Bob Etheridge on Welfare & Poverty
Democratic Representative (NC-2)
Proponent's argument to vote Yes:Sen. BARBARA MIKULSKI (D, MD): [In developing national service over many years] we were not in the business of creating another new social program. What we were in the business of was creating a new social invention. What do I mean by that? In our country, we are known for our technological inventions. But also often overlooked, and sometimes undervalued, is our social inventions.
We created national service to let young people find opportunity to be of service and also to make an important contribution. But not all was rosy. In 2003, when I was the ranking member on the appropriations subcommittee funding national service, they created a debacle. One of their most colossal errors was that they enrolled over 20,000 volunteers and could not afford to pay for it. That is how sloppy they were in their accounting. I called them the "Enron of nonprofits."
And they worked on it. But all that is history. We are going to expand AmeriCorps activity into specialized corps. One, an education corps; another, a health futures corps; another, a veterans corps; and another called opportunity corps. These are not outside of AmeriCorps. They will be subsets because we find this is where compelling human need is and at the same time offers great opportunity for volunteers to do it.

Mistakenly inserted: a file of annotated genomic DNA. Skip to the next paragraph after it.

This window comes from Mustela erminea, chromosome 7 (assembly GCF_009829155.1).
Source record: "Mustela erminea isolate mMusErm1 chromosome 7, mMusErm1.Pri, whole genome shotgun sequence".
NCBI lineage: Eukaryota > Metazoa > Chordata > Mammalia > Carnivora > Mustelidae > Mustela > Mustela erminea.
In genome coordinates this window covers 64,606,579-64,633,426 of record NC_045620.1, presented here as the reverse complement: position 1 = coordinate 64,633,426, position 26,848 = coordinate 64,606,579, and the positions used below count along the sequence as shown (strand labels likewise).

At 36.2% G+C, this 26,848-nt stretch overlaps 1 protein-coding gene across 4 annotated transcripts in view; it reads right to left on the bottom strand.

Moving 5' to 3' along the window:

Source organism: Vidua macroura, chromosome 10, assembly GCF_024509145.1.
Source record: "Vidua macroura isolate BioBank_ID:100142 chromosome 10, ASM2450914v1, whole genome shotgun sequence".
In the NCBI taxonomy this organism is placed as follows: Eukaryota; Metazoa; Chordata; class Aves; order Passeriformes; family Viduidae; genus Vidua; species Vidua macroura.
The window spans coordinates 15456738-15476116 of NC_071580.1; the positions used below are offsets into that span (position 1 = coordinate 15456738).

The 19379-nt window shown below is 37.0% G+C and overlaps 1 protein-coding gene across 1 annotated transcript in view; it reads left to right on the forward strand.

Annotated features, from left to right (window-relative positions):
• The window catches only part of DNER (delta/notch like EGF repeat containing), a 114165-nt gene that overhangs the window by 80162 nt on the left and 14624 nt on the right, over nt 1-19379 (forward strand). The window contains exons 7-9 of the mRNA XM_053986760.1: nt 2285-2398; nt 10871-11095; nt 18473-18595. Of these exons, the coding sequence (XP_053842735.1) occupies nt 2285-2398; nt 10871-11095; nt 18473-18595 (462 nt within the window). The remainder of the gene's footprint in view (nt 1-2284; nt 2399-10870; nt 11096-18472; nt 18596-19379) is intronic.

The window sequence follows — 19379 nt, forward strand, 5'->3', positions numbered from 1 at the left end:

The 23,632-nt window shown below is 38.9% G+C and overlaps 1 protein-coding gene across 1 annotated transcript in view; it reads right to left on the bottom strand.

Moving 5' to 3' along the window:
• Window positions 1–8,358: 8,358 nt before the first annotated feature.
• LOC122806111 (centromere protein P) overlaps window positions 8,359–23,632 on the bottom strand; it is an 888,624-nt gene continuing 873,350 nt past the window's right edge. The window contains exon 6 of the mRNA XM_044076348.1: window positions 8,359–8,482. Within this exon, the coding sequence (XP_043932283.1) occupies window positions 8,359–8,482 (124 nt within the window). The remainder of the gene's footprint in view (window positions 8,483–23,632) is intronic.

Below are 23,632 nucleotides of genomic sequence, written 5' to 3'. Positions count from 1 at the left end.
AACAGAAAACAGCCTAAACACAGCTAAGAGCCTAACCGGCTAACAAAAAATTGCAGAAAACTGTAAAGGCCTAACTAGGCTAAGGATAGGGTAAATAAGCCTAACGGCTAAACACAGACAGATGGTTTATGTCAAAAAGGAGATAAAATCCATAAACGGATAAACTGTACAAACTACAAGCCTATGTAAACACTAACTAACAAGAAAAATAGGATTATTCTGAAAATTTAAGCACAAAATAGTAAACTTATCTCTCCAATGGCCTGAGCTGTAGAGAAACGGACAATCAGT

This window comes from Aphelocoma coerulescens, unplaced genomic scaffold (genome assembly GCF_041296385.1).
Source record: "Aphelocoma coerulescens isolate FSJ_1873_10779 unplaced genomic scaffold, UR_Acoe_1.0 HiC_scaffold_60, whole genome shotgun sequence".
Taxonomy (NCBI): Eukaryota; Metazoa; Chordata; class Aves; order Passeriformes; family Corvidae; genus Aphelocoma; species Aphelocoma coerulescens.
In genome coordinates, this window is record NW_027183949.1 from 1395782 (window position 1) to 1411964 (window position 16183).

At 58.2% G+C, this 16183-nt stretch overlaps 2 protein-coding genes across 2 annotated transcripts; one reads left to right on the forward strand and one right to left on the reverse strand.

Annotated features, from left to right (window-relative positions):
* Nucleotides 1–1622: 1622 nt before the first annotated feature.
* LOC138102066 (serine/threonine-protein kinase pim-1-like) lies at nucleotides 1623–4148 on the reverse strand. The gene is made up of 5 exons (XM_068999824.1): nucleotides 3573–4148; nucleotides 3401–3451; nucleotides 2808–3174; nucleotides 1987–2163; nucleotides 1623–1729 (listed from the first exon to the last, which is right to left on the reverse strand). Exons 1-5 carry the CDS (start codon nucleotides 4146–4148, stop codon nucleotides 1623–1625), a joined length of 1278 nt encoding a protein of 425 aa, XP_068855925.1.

Opponent's argument to vote No:No senators spoke against the amendment.
Help Working Families Lift Themselves from Poverty
In the 1990s, Americans resolved to end welfare dependency and forge a new social compact on the basis of work and reciprocal responsibility. The results so far are encouraging: The welfare rolls have been cut by more than half since 1992 without the social calamities predicted by defenders of the old welfare entitlement. People are more likely than ever to leave welfare for work, and even those still on welfare are four times more likely to be working. But the job of welfare reform will not be done until we help all who can
work to find and keep jobs -- including absent fathers who must be held responsible for supporting their children.
In the next decade, progressives should embrace an even more ambitious social goal -- helping every working family lift itself from poverty. Our new social compact must reinforce work, responsibility, and family. By expanding the Earned Income Tax Credit, increasing the supply of affordable child care, reforming tax policies that hurt working families, making sure absent parents live up to their financial obligations, promoting access to home ownership and other wealth-building assets, and refocusing other social policies on the new goal of rewarding work, we can create a new progressive guarantee: No American family with a full-time worker will live in poverty.
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